Jim Colgan


Jim Colgan was a producer and digital editor at WNYC Radio for almost ten years. He now works independently, helping news organizations with mobile mapping projects and consulting for technology companies that include the texting platform, Mobile Commons. Jim launched one of public radio's first ever crowdsourcing projects by asking listeners of WNYC's Brian Lehrer Show to report on the price of milk, lettuce and beer at their local grocery store. Jim is also an active member of Hacks/Hackers New York.


How online audio tools can help journalists

First blogs, then Flickr, then YouTube, then Facebook, then Twitter, then Tumblr… If you were told there’s one more thing that you have to be using to survive in journalism, you’d be forgiven for lashing out. But that’s exactly what I’m going to do.

Audio is becoming a force in Internet content, well beyond music and radio streaming.

SoundCloud CEO Alexander Ljung put it starkly at the French Internet conference, Le Web, earlier this month: Sound will be bigger than video, he said.

You might expect those words coming from the head of a company that relies on wide adoption of audio for its business, but his argument was convincing. Recording audio is less intrusive than recording video. Everyone who has a smartphone doesn’t just have a camera in their pocket, but a microphone. Read more


How journalists are using the iPad to enhance their reporting

Many journalists know what it’s like to have a source freeze when you pull out a microphone or start recording them on camera. What were once colorful anecdotes can quickly turn into stilted monologues.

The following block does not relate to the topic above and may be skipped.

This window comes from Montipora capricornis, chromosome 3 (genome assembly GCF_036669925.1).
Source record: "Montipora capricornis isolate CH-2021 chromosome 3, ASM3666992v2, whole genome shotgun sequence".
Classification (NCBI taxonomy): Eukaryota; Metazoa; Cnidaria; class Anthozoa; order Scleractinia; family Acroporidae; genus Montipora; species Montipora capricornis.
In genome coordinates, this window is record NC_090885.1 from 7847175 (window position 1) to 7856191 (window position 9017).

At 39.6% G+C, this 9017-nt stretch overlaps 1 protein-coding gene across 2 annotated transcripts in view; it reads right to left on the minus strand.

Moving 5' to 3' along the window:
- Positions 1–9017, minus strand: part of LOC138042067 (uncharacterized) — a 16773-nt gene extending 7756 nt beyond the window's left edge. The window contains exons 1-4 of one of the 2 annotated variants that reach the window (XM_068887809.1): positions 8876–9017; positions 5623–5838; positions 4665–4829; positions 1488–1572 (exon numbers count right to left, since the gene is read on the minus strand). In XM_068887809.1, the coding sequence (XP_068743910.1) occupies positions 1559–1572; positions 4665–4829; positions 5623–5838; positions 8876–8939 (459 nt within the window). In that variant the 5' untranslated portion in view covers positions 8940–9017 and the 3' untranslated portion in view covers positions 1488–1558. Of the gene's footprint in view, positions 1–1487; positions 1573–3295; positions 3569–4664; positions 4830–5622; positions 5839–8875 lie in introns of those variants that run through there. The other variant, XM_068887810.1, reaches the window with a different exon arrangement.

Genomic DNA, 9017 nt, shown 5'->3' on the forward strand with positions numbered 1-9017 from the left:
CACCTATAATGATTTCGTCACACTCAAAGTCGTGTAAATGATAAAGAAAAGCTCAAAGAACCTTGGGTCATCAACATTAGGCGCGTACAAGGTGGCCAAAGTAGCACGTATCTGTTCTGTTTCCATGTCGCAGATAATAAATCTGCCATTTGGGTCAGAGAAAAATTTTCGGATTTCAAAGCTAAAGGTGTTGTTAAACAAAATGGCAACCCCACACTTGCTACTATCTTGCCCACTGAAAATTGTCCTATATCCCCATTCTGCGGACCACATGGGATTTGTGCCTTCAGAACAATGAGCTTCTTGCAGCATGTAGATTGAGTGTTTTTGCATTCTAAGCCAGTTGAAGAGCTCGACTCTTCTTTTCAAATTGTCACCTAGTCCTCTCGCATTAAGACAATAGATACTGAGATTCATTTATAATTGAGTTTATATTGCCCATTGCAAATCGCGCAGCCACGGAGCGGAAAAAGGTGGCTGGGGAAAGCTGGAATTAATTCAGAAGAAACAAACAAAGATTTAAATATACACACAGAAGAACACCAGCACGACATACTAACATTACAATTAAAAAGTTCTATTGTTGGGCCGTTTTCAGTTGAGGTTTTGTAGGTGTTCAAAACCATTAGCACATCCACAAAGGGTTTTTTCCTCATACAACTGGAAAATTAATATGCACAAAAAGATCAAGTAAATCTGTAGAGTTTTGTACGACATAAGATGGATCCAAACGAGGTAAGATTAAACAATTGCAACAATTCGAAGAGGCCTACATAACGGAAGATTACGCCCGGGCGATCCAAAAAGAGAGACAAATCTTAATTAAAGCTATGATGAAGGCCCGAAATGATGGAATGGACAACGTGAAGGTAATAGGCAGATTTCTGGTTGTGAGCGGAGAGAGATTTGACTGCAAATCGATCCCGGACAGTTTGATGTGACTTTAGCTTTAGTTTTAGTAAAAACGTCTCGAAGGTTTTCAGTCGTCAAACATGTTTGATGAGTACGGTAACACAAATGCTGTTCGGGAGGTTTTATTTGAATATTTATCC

Now that the quality of mobile and tablet devices is so advanced, however, reporters are finding new ways to use them — and lower the barriers between themselves and their sources.

My first experience of iPad reporting was illuminating. A few days after the first generation device came out in 2010, I tried using it on a New York City subway. I wanted to do something simple like read a news app, but each time I tried, the person sitting next to me asked if she could touch the screen.

Even standing up, I’d get curious stares from around the carriage and I would put the device away. Read more


How a college journalist created SoundNote, an iPad app for recording interviews

How do you design a mobile app for journalists? Do you commission consultants to research a tool they think reporters will use? Do you spend weeks observing the daily habits of journalists to try to anticipate their needs?

If you’re David Estes, you just throw yourself into the Apple iPad development toolkit and try to make your own life easier. That’s what Estes did when he created an iPad app called SoundNote last year as a college sophomore at the University of Washington. The app was so successful he was able to quit college, pay off his student loans and live solo in a West Village apartment in New York City.

SoundNote is a simple note-taking application that lets you record from the iPad’s internal microphone. Read more


7 ways to get your audience to participate in mobile mapping projects

News organizations are increasingly involving the community in their reporting and trying to figure out which approaches work well.

One way to get your audience involved is to combine the ease of mobile texting with the visual appeal of a map. Throughout the past few years, I’ve launched several successful mobile mapping crowdsourcing projects for public radio stations and have found that they engaged audiences and helped advance news stories.

Drawing on my experience with these projects, I’ve come up with some tips on how to involve your audience in a successful mobile mapping project in any medium.

Start with a simple question.

Last December, a huge snow storm hit the New York City area. It happened during the holidays when many of the city’s political leaders were away. Read more

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